There are many different variables that impact self-response, for example: households that don’t speak English as their first language or don’t speak English well, households that have immigrants, lower-income households, renters. There are many different variables that impact self-response based on decades and decades of censuses and years and years of research. So, those are some of the major variables that have correlation as far as self-response rates.
What are the deadlines to self-report? When will the enumerators start going door to door?
The deadline for self-reporting has been moved to Oct 31st (from July 31st). Oct 31 st is the final deadline for all responses, including self-response and the field responses that we do.
Later this summer, in August, is when we will send out our census takers to interview those households that have not returned their census questionnaire yet. So, that does not preclude people from filling out their census after we knock on their door but obviously we want to encourage as many households as possible to fill out their census now so that we minimize the need to go door to door and face-to-face, especially under the pandemic conditions.
How do you ensure somebody is not counted twice? What if the enumerator comes to the door and someone in the household has filled out the form online?
There is a 12 digit unique code for each address and that’s how we pull up addresses for our field workload. Once we get a response from that unique ID, we will not go to that household.
There was a lot of confusion earlier with talk of the additional citizenship question in the census, which has since been removed. But the question remains, who is counted in the census?
We count everyone living or staying in the United States as of April 1st, 2020. We don’t ask immigration status, we don’t ask citizenship status either. I want to let you know, the census is safe to fill out. We don’t ask those questions, and also we cannot share this census information, individual census records.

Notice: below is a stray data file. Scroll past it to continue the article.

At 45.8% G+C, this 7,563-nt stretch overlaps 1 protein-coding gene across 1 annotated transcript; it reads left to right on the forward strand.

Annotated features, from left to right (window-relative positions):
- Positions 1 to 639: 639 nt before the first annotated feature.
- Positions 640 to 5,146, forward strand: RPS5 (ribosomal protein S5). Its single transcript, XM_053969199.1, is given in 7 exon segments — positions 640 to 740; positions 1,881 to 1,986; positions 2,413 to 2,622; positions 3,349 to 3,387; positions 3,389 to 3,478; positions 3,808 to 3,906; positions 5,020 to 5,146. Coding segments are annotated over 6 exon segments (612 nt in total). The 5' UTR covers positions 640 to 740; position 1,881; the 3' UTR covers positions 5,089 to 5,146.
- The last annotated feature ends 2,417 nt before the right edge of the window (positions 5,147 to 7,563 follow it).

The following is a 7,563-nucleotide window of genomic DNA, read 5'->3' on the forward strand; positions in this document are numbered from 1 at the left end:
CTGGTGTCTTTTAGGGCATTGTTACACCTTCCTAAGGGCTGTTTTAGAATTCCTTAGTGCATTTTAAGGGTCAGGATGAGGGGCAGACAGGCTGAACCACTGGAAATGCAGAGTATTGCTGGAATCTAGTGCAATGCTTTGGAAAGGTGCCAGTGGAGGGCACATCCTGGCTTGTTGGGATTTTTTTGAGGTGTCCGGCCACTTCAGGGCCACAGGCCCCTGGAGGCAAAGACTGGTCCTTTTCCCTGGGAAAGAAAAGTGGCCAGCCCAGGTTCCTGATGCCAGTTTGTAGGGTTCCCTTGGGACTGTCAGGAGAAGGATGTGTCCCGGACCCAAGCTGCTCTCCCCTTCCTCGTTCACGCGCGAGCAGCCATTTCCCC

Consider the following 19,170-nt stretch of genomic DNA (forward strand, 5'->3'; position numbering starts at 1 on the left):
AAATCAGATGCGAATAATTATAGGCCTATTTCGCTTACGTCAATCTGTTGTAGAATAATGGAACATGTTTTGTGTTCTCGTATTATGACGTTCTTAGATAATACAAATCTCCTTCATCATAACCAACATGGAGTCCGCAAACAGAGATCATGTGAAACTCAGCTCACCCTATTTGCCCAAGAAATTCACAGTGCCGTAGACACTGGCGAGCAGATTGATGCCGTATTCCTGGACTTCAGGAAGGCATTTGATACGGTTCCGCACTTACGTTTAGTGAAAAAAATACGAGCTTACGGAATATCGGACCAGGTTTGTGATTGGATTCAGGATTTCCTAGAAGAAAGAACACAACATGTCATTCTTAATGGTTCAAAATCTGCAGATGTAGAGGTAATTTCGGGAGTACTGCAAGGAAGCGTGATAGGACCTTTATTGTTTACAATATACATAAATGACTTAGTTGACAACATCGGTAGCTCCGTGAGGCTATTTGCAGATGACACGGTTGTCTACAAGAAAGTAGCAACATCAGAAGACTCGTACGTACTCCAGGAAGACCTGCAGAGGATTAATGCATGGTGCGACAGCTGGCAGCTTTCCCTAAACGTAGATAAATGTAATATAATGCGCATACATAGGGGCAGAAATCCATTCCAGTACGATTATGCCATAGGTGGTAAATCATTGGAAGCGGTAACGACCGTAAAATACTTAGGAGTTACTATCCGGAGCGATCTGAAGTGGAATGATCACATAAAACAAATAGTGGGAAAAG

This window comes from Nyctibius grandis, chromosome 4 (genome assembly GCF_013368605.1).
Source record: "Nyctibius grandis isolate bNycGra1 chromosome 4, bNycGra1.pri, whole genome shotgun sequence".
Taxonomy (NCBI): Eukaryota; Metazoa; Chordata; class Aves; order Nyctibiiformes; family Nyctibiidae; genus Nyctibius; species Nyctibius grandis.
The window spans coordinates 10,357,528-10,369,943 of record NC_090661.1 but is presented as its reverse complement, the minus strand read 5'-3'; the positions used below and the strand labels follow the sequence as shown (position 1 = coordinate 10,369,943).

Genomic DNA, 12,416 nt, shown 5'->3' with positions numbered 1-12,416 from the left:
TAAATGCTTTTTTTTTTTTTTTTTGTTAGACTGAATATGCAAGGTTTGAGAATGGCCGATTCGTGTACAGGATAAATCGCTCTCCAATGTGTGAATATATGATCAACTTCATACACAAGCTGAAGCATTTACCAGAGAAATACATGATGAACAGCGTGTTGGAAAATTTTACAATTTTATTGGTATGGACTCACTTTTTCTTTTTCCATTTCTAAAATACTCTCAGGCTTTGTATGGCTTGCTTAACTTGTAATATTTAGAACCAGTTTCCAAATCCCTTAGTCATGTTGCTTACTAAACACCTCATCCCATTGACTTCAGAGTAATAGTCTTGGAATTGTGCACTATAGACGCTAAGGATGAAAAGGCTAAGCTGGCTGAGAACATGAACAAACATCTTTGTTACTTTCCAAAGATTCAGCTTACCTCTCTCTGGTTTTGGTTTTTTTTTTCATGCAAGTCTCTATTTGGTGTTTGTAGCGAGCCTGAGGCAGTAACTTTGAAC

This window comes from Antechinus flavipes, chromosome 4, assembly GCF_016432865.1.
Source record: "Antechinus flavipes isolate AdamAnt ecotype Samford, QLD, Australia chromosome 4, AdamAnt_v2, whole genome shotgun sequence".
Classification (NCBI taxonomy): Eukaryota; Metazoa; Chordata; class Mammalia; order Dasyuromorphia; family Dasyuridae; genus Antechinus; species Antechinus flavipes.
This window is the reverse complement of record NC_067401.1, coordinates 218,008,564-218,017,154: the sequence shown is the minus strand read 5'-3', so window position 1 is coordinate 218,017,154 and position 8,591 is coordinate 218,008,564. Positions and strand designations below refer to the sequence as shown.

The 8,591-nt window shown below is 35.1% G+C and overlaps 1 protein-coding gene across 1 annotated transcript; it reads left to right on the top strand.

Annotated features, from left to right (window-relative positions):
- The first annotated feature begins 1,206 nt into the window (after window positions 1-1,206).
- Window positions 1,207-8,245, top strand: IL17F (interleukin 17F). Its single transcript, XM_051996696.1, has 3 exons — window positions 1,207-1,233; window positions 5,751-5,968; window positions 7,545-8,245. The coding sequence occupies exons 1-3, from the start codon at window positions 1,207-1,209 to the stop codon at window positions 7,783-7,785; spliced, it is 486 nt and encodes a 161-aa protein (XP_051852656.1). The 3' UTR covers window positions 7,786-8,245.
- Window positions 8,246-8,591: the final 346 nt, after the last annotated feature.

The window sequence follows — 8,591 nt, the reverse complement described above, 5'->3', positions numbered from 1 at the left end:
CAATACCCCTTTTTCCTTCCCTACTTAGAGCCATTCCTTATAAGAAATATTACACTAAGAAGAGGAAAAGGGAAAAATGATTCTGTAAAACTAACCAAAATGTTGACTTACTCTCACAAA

We are restricted by Title 13 of the US Code, which is a federal statute that states that we cannot share individual census records with any government agency, any private or public company or organization, or individual for that matter. As far as the census record, we cannot share the data with the IRS, we can’t share with immigration, we can’t share with housing authorities to name a few as an example.
What else should our readers know about the Census2020?
The census is simple, its 10 questions, its less than 10 minutes. You can go online 2020census.gov or call our toll free number, 8443302020 or you can fill out the paper form and send it in.
The 2020 Census counts every person living in the United States and the five U.S. territories, whether you are a citizen, legal resident, or otherwise.
Anjana Nagarajan-Butaney is a Bay Area resident with experience in educational non-profits, community building, networking, and content development and was Community Director for an online platform. She is interested in how to strengthen communities by building connections to politics, science & technology, gender equality, and public education.
Edited by Contributing Editor, Meera Kymal
Coverage for Census 2020 has been facilitated through a grant from the United Way Bay Area.